At the time, Mayweather was arrested and charged with domestic violence after two of their children witnessed him pulling her hair and twisting her arm so hard that she thought that she had broken it. He ended up pleading guilty to a misdemeanor charge and spending two months in jail.

The lawsuit seeks $20 million. It is estimated that Mayweather could get as much as $200 million from the fight, once all the fight income including pay-per-view profits are totaled.

It just makes me shake my head!

Have a great weekend!

And for pic o’ day…

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Wal-Mart Wage Lawsuit

Wednesday, May 6th, 2015

The greeters at the doors of Wal-Mart leave me with a positive feeling, because they smile. Not all Wal-Mart employees are smiling.

In 2002, several employees brought suit against Wal-Mart claiming that they were made to work on breaks, and that they did not get paid for those breaks as promised. Basically, a claim for failure to pay wages.

In 2005, these employees were certified as a class action. In 2006, the class went to trial and secured a jury verdict in the amount of $187 million. Wal-Mart appealed but ultimately the Pennsylvania Supreme Court upheld the verdict.

From that opinion, Wal-Mart has taken their appeal to the U.S. Supreme Court. At issue is not whether the employees were improperly joined as a class to bring an action. Wal-Mart had previously been successful in a 2011 case for that reason,  when the Supreme Court struck down the certification  of a class for 1.6 million female employees who had brought suit with a claim for gender discrimination, relating to pay and promotion policies at the stores. (Wal-Mart v. Dukes)

Instead, the basis of appeal for this present wage lawsuit is an attack on the expert testimony at the original trial. According to Wal-Mart’s appeal, the testimony was based on a condensed version of information rather than actual evidence, which caused the expert testimony to be given in error. The argument… that there was no real evidence at trial relating to lost wages since there was no evidence of time-clock records.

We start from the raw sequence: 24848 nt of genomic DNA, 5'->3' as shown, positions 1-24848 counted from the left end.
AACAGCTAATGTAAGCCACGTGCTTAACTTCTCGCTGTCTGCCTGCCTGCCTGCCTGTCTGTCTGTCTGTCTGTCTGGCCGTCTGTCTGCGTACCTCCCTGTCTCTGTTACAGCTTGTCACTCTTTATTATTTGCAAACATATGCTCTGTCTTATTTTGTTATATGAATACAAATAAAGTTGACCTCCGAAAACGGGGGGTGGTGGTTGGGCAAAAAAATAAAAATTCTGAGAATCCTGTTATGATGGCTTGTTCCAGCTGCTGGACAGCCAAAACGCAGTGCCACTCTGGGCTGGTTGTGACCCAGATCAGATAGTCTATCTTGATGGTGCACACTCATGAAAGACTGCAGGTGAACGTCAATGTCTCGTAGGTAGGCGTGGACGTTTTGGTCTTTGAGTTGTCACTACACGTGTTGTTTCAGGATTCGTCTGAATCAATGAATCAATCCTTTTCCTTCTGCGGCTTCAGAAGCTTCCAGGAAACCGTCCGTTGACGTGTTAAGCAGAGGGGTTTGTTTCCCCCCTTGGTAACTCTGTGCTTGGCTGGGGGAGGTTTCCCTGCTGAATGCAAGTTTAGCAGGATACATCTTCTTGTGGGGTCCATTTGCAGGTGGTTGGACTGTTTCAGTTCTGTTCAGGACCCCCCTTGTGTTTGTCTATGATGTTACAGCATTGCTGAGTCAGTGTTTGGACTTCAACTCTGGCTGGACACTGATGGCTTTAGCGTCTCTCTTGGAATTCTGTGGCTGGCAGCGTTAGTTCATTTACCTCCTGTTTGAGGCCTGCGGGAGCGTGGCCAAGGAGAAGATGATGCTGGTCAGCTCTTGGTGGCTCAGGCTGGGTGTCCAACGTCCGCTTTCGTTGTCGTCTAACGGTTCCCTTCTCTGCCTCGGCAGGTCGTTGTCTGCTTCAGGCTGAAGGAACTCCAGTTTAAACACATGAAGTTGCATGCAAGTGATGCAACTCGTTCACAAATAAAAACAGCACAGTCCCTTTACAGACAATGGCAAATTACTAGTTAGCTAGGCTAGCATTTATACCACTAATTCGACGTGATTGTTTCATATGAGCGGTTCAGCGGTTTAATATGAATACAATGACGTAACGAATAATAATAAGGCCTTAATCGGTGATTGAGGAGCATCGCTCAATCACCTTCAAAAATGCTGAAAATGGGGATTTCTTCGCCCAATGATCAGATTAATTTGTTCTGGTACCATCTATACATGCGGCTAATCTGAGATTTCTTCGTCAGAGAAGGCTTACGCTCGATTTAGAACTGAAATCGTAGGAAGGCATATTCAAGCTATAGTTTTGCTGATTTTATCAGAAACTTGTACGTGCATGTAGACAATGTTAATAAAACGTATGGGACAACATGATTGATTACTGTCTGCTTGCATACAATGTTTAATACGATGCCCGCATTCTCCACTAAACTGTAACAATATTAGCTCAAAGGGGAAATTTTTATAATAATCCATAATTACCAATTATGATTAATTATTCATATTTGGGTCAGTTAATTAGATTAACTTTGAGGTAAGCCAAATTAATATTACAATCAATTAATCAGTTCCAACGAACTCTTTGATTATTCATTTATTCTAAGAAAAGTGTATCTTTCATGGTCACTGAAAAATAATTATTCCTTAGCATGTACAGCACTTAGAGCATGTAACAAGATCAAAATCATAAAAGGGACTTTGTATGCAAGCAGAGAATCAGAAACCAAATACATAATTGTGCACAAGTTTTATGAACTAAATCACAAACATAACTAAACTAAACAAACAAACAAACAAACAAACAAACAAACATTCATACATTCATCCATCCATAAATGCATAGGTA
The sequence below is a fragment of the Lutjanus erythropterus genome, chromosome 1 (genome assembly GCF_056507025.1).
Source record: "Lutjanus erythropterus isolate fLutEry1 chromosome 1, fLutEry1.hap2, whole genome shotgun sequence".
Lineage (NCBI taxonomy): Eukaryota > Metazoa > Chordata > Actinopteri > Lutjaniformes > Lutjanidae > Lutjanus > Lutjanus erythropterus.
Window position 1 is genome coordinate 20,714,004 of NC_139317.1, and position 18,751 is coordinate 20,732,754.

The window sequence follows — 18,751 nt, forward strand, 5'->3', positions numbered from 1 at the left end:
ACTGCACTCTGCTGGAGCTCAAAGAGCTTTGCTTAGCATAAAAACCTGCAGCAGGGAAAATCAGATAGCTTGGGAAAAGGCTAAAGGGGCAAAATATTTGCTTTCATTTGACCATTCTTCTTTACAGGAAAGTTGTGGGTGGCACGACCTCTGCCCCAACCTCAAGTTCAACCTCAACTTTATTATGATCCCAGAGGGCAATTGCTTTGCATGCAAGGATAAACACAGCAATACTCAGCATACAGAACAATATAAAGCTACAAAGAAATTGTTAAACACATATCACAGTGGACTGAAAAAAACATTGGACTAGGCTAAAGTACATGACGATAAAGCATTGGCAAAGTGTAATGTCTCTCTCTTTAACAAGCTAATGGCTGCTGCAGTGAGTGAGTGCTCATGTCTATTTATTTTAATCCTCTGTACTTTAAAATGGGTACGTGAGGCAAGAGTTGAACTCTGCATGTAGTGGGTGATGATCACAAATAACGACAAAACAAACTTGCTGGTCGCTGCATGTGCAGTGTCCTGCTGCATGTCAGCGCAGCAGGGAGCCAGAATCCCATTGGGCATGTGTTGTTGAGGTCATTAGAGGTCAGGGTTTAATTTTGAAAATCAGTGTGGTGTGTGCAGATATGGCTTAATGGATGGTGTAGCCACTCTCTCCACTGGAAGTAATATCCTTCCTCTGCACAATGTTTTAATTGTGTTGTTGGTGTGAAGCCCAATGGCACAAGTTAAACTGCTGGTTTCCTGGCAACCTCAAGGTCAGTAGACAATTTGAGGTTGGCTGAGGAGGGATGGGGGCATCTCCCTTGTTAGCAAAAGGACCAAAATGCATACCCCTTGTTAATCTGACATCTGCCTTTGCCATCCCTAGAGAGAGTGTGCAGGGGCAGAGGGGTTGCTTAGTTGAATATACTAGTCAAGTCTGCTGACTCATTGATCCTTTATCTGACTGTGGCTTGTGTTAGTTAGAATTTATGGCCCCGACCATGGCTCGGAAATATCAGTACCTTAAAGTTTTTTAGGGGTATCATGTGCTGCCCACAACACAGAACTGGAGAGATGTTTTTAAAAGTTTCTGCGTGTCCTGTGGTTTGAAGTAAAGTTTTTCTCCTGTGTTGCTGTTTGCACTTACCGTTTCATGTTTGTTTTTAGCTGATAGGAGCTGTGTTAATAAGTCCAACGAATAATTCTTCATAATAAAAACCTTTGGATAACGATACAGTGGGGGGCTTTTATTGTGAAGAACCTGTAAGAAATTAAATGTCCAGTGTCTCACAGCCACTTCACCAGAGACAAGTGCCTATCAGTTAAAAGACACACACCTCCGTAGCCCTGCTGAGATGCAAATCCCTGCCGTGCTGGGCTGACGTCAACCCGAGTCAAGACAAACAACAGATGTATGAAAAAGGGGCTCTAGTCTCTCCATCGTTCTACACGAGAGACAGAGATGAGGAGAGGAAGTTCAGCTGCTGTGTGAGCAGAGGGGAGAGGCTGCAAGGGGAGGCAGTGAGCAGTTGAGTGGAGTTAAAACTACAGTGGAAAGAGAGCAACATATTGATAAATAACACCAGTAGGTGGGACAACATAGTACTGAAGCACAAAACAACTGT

At one time, Wal-Mart had used time clocks for employees. Close to the time of the original suit, all stores had ceased requiring time clock  “clock-in” by the employees. As a result, Wal-Mart now argues to the Supreme Court that no claim for loss of wages should exist without specific proof. The case will be heard during this term of Court.

And pic o’ day is more cartoon today:

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The Rules of Law

Wednesday, April 29th, 2015

Some things are just taken for granted. Before a rocket is launched, they start the countdown. Why wouldn’t there be a countdown? In fact, the idea of a countdown before a rocket launch originated to build drama tension in the 1929 movie “The Woman on the Moon”. Maybe if there was no movie… no rocket countdown that we take for granted before launch.

Yesterday the Baltimore Orioles played their baseball game against the Chicago White Sox. It had been moved to the afternoon from a night game, because of the Baltimore riots. In addition, there were no fans in the stadium. It was the first time in major league baseball history that a game was played without any fans in the stands.

You could hear the pitched ball hit the catcher’s mitt and the outfielders shout out “I got it” when a fly ball came their way. As the announcer said, “You can just hear everything”. Again, as I watched the game, I realized how I take it for granted that there will be cheering fans or someone to catch foul balls. Even the ball girl once caught a foul ball and then appear to lean and hand it to a fan… but there was  no one there to hand the ball for a souvenir. As a fan, I was glad that the Orioles won 8-2!